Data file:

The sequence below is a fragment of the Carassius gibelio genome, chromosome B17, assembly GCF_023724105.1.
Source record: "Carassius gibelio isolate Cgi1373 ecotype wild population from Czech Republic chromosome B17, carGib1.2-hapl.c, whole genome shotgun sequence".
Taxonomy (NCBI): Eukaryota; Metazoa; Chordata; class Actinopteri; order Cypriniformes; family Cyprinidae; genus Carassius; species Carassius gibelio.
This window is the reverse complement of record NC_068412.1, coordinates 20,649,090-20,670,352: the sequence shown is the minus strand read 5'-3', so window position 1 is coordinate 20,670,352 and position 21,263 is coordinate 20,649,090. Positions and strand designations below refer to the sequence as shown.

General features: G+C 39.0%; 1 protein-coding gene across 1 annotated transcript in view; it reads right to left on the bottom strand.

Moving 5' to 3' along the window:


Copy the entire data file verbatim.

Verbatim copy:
The sequence below is a fragment of the Carassius gibelio genome, chromosome B17, assembly GCF_023724105.1.
Source record: "Carassius gibelio isolate Cgi1373 ecotype wild population from Czech Republic chromosome B17, carGib1.2-hapl.c, whole genome shotgun sequence".
Taxonomy (NCBI): Eukaryota; Metazoa; Chordata; class Actinopteri; order Cypriniformes; family Cyprinidae; genus Carassius; species Carassius gibelio.
This window is the reverse complement of record NC_068412.1, coordinates 20,649,090-20,670,352: the sequence shown is the minus strand read 5'-3', so window position 1 is coordinate 20,670,352 and position 21,263 is coordinate 20,649,090. Positions and strand designations below refer to the sequence as shown.

General features: G+C 39.0%; 1 protein-coding gene across 1 annotated transcript in view; it reads right to left on the bottom strand.

Moving 5' to 3' along the window: